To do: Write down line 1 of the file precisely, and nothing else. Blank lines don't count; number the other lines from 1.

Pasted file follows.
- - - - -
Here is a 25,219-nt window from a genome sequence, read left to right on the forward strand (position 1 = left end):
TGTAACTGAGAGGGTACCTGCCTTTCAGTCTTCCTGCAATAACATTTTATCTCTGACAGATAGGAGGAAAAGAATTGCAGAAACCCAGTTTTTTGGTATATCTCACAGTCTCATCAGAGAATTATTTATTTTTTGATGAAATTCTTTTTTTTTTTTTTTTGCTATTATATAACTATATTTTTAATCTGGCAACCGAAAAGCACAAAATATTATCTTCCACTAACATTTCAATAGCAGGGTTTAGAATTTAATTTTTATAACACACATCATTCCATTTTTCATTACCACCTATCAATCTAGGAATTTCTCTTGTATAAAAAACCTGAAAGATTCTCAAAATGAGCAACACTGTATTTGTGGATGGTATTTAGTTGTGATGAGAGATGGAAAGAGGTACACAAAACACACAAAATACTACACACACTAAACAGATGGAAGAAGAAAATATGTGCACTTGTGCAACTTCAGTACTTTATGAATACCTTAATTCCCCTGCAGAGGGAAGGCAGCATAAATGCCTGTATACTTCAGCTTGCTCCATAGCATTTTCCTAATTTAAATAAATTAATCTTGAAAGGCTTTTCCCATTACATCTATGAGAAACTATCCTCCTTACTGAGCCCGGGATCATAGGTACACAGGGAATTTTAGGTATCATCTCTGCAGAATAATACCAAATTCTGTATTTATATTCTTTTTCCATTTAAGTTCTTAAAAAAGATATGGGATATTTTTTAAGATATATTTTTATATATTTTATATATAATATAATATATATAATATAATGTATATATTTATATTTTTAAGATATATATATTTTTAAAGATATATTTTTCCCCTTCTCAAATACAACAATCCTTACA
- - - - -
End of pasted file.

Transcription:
Here is a 25,219-nt window from a genome sequence, read left to right on the forward strand (position 1 = left end):